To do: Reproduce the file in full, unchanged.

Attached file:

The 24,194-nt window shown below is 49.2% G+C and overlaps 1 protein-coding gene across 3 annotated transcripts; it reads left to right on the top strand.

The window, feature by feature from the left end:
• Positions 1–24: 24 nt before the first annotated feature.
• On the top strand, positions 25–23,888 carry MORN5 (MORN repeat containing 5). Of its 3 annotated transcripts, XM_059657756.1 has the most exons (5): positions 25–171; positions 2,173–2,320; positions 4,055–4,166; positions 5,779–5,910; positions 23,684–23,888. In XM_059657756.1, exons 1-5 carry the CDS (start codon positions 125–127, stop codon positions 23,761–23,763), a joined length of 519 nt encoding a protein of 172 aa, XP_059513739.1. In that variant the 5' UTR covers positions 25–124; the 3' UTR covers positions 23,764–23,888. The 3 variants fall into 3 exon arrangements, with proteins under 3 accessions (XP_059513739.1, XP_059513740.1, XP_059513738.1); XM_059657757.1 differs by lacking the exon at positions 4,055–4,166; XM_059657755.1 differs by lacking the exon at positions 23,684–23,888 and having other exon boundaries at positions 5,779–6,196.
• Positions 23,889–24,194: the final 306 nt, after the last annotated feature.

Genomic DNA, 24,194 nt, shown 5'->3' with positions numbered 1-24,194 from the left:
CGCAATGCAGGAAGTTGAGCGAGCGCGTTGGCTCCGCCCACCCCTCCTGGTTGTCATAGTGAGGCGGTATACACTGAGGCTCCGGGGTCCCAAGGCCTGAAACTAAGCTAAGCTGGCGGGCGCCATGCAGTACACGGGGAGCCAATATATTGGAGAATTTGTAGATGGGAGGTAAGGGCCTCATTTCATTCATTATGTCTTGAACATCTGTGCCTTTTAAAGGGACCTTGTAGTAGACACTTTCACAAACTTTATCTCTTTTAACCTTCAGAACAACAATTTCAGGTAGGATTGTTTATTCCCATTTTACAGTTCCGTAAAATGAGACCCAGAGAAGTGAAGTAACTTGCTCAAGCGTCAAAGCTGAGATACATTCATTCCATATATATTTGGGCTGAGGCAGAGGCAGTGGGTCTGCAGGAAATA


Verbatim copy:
The 24,194-nt window shown below is 49.2% G+C and overlaps 1 protein-coding gene across 3 annotated transcripts; it reads left to right on the top strand.

The window, feature by feature from the left end:
• Positions 1–24: 24 nt before the first annotated feature.
• On the top strand, positions 25–23,888 carry MORN5 (MORN repeat containing 5). Of its 3 annotated transcripts, XM_059657756.1 has the most exons (5): positions 25–171; positions 2,173–2,320; positions 4,055–4,166; positions 5,779–5,910; positions 23,684–23,888. In XM_059657756.1, exons 1-5 carry the CDS (start codon positions 125–127, stop codon positions 23,761–23,763), a joined length of 519 nt encoding a protein of 172 aa, XP_059513739.1. In that variant the 5' UTR covers positions 25–124; the 3' UTR covers positions 23,764–23,888. The 3 variants fall into 3 exon arrangements, with proteins under 3 accessions (XP_059513739.1, XP_059513740.1, XP_059513738.1); XM_059657757.1 differs by lacking the exon at positions 4,055–4,166; XM_059657755.1 differs by lacking the exon at positions 23,684–23,888 and having other exon boundaries at positions 5,779–6,196.
• Positions 23,889–24,194: the final 306 nt, after the last annotated feature.

Genomic DNA, 24,194 nt, shown 5'->3' with positions numbered 1-24,194 from the left:
CGCAATGCAGGAAGTTGAGCGAGCGCGTTGGCTCCGCCCACCCCTCCTGGTTGTCATAGTGAGGCGGTATACACTGAGGCTCCGGGGTCCCAAGGCCTGAAACTAAGCTAAGCTGGCGGGCGCCATGCAGTACACGGGGAGCCAATATATTGGAGAATTTGTAGATGGGAGGTAAGGGCCTCATTTCATTCATTATGTCTTGAACATCTGTGCCTTTTAAAGGGACCTTGTAGTAGACACTTTCACAAACTTTATCTCTTTTAACCTTCAGAACAACAATTTCAGGTAGGATTGTTTATTCCCATTTTACAGTTCCGTAAAATGAGACCCAGAGAAGTGAAGTAACTTGCTCAAGCGTCAAAGCTGAGATACATTCATTCCATATATATTTGGGCTGAGGCAGAGGCAGTGGGTCTGCAGGAAATA